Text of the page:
FIG. 2 is a plan view of FIG. 1 partly in section.

First, the active powder is prepared in the following manner:

raw bauxite having a content of at least 50 percent of A1 0 is separated from refuse and a layer of it of a thickness of about 300 millimeters is annealed in an open container, a thorough mixing being carried out in about each half hour.

Such bauxite powder will be subjected to three heat treatments:

first, an annealing container filled with bauxite will be heated at a rate of 30 C. per hour to a temperature of l,l00 C. and kept at such temperature for about 10 hours. Then, the bauxite will be cooled down first in the container to 600 C. and eventually in open air to room temperature. The cooled down bauxite will be ground and-by means of a sieve of a mesh size of 0.5 millimeter-sieved.

Then, the bauxite powder will again be annealed, the rate of heating being 50 C. per hour and the time of keeping it at a temperature of l,l00 C. will be 5 hours. Thereafter, cooling down and sieving take place as previously described.

This treatment is repeated once more.

Then, a homogeneous intermediate powder mixture consisting of 60 percent by weight of annealed bauxite powder having a mesh size of 0.5 millimeter, 7 percent by weight ammonium chloride and 38 percent by weight metallic aluminum powder of a mesh size of 0.5 to 1 millimeter is thoroughly mixed by means of a drum mixer.

The homogeneous intermediate powder mixture is placed in a sealed annealing container. The lid of the container is sealed by means of a tire clay closure in a manner to be described hereinafter. The container is heated at a rate of C. per hour to a temperature of 1,050 C. After keeping it at such temperature for 24 hours, the powder is cooled down in the already described manner. The annealed powder mixture is removed from the container and its lumpy parts disintegrated whereafter the entire powder mixture is sieved through a sieve of a mesh size of l millimeter. In this way a basic powder mixture is obtained.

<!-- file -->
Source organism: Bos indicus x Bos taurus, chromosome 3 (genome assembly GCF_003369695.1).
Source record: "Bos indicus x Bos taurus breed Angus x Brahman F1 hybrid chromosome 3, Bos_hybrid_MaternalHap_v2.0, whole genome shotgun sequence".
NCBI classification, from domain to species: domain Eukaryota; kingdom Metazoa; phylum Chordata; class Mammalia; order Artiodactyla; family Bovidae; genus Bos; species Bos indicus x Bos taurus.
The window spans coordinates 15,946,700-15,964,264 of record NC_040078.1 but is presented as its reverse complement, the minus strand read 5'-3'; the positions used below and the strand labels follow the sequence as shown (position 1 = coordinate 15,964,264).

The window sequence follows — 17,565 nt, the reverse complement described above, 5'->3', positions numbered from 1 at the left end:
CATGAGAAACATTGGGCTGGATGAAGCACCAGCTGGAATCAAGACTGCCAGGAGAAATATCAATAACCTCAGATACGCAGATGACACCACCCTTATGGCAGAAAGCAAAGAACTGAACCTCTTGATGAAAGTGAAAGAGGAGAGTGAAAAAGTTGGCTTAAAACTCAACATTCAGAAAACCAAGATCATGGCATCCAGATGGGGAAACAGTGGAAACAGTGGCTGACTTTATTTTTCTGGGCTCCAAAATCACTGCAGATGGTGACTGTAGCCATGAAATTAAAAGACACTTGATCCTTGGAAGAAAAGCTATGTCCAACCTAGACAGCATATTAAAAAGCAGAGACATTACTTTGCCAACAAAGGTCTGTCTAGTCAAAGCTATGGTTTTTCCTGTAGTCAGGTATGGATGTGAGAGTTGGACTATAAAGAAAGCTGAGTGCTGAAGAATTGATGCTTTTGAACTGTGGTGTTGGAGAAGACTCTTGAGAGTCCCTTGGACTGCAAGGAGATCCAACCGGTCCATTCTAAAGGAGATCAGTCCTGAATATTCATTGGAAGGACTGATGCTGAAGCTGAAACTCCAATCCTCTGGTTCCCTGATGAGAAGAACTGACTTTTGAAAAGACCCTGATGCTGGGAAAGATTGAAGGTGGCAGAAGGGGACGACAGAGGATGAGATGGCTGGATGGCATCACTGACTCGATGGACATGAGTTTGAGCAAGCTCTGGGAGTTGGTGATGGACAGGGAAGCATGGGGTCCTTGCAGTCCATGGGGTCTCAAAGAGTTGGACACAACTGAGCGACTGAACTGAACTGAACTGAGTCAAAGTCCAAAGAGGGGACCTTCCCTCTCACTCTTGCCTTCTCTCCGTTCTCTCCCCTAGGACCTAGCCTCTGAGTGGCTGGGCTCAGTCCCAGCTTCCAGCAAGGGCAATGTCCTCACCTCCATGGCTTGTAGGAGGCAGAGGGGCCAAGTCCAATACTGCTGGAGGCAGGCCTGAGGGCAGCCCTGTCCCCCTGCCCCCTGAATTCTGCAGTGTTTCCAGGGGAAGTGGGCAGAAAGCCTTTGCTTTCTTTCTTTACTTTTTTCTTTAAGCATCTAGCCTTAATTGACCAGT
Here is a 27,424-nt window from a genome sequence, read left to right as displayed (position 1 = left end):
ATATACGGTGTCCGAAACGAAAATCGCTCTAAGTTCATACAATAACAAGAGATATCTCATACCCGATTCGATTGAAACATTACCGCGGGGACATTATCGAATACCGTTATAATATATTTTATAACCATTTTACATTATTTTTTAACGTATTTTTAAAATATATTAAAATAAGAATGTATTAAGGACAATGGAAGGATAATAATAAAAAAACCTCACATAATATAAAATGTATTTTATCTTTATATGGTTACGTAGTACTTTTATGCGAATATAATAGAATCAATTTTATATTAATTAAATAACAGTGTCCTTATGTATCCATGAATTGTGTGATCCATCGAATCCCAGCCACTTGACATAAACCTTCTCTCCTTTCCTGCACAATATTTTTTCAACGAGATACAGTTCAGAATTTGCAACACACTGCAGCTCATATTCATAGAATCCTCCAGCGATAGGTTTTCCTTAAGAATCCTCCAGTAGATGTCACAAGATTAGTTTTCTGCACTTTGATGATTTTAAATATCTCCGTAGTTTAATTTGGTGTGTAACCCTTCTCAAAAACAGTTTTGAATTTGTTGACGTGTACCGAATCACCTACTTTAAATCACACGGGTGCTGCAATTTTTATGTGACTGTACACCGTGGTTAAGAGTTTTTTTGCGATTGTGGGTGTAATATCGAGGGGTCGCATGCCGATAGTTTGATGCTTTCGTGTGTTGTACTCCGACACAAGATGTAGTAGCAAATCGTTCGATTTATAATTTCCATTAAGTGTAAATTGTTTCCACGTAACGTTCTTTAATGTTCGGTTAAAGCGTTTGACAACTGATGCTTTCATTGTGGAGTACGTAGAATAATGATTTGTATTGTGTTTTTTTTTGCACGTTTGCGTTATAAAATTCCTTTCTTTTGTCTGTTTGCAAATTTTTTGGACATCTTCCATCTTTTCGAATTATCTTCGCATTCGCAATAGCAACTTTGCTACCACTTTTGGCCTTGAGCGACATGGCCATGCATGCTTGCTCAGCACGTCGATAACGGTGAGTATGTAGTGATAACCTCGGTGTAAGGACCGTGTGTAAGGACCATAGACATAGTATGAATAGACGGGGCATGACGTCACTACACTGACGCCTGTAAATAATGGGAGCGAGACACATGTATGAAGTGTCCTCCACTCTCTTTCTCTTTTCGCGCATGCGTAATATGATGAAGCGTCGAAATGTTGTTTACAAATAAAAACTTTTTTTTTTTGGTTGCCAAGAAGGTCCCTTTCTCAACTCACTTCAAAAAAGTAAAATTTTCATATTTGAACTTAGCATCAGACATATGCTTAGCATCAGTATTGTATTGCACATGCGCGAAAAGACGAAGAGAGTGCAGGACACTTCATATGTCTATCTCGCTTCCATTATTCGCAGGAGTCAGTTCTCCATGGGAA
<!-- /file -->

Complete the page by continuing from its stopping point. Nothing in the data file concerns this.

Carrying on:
Ten to 15 percent by weight of metallic aluminum of a purity of 99.5 percent, and 0.5 percent aluminum chloride are admixed with the basic powder mixture. In order to obtain a homogeneous active powder mixture the materials are thoroughly mixed in a drum mixer. A charge of 100 kilograms, for example, will be mixed for about ten minutes.

By now, the active powder necessary for carrying out the method of improving the qualities of ceramic mouldings, more particularly of refractory bricks, is ready.

The method itself is preferably carried out in an annealing container 3 the upper rim of which has a channel 5 within which is received the downwardly extending rim 7a of a lid 7. The side walls of the container 3 have steel bands, not shown, welded to them which serve for fixing the lid 7 onto the container 3. Reference numeral 9 designates lugs by means of which the lid 7 may be manipulated.

In operation, the lid 7 is removed by means of the lugs9 from the container 3 the bottom 3a of which has a layer 11 of active powder placed on it, the thickness of the layer being at least 30 millimeters. The mouldings such as refractory bricks 13 to be treated are arranged on the powder layer 11 in such a manner that on each side thereof there remains an interstice of the thickness of the layer 1 1. Such arrangement is followed by a continuous layer 17 and so on. Thus the container 3 will be filled with bricks l3 embedded in active powder and separated from one another both horizontally and vertically. The uppermost layer 19 again consists of active powder and may have a thickness which is somewhat greater, e. g., 50 millimeters, than the other continuous layers mentioned hereinbefore. Obviously, even the refractory bricks 13 in the top layer are surrounded by active powder on all sides.